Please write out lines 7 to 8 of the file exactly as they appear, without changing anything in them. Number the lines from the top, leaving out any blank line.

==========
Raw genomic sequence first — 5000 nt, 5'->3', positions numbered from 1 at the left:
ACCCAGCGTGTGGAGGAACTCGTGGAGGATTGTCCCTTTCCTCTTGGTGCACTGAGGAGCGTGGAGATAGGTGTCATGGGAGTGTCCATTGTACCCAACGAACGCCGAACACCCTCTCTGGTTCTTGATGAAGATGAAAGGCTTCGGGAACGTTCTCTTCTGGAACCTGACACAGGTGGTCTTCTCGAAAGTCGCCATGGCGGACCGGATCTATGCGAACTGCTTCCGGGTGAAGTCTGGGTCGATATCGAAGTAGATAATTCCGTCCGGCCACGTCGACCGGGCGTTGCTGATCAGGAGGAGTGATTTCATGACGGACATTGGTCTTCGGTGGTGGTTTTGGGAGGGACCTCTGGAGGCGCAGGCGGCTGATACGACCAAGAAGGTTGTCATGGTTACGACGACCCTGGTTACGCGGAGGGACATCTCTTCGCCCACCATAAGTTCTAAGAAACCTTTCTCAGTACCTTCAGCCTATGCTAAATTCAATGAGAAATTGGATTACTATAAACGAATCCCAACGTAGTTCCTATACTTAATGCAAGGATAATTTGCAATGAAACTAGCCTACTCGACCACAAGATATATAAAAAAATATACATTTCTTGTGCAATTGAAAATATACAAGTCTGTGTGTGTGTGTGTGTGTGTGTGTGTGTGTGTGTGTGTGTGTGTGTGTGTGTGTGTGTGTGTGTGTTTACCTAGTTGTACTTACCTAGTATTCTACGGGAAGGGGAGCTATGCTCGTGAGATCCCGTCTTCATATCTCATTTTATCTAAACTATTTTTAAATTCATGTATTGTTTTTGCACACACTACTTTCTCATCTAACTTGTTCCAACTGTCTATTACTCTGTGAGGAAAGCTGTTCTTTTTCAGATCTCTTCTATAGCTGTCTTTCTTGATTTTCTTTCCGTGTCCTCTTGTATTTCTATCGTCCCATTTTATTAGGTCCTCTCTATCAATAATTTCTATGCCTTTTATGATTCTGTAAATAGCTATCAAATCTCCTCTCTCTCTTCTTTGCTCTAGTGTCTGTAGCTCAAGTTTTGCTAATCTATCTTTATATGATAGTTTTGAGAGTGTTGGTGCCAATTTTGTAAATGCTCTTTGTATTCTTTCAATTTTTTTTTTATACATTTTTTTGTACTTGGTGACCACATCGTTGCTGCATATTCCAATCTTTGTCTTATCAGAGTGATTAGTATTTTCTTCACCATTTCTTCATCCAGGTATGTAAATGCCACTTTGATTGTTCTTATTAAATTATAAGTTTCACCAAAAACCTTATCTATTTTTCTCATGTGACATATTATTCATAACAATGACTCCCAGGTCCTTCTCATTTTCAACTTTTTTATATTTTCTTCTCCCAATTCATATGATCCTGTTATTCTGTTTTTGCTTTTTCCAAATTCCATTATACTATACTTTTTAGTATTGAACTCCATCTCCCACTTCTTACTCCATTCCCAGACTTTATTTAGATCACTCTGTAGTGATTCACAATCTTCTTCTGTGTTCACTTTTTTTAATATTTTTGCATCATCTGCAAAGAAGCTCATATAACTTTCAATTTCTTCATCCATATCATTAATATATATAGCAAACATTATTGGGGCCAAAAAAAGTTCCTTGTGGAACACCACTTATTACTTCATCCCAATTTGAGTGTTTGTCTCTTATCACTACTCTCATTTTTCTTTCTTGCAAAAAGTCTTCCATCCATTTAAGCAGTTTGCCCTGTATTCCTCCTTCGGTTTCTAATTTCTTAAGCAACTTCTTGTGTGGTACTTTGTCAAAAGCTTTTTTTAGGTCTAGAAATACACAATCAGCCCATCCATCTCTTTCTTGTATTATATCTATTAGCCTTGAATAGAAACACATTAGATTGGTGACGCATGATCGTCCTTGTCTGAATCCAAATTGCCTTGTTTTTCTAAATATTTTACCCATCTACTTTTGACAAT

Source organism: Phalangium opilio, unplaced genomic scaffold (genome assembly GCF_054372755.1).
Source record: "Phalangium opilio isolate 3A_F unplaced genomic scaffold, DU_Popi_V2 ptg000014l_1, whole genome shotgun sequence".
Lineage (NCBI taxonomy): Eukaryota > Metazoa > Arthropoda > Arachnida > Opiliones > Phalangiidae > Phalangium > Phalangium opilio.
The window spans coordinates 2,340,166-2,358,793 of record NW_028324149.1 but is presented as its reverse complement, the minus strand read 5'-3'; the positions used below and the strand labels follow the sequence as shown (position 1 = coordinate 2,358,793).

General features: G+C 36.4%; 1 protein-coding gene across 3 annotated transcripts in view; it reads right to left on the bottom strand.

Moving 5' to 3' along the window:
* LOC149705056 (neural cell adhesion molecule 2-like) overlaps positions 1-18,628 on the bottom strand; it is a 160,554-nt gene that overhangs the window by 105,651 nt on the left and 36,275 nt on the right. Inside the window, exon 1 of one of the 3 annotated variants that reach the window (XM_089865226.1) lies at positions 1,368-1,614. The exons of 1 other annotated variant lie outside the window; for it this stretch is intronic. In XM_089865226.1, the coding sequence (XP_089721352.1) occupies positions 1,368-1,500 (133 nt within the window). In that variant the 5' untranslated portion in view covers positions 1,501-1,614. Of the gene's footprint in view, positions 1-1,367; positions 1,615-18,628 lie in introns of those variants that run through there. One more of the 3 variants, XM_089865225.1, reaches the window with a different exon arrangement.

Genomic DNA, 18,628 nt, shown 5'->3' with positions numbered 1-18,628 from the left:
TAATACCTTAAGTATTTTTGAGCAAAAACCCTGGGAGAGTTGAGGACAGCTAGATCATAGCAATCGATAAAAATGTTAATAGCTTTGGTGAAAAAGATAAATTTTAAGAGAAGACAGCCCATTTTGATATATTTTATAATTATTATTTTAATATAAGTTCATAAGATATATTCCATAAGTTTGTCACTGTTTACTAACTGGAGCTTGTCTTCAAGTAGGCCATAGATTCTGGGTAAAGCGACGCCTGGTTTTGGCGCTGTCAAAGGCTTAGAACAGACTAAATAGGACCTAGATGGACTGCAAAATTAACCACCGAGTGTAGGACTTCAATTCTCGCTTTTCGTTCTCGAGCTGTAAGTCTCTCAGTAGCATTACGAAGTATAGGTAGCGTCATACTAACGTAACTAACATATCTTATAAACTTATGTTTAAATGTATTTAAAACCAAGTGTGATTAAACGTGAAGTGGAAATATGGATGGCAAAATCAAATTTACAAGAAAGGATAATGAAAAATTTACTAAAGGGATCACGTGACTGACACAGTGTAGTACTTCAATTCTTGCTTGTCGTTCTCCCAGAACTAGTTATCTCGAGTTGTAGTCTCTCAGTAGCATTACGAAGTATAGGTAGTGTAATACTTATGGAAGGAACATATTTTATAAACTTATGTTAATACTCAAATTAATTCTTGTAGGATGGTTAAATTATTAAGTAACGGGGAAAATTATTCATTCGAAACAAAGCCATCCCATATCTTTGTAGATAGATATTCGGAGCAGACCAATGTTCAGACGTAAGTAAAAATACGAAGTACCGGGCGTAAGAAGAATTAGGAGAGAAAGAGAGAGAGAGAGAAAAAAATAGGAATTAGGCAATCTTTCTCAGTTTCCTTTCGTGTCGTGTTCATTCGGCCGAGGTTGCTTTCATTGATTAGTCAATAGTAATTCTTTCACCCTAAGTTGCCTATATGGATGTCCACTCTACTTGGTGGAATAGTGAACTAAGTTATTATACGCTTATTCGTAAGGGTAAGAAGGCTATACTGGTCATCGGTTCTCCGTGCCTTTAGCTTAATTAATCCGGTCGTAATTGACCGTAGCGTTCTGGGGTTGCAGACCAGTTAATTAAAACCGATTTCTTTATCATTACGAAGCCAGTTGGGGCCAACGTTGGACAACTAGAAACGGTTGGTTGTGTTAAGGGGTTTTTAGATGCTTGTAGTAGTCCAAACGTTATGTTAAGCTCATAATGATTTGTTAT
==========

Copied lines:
General features: G+C 36.4%; 1 protein-coding gene across 3 annotated transcripts in view; it reads right to left on the bottom strand.

Moving 5' to 3' along the window: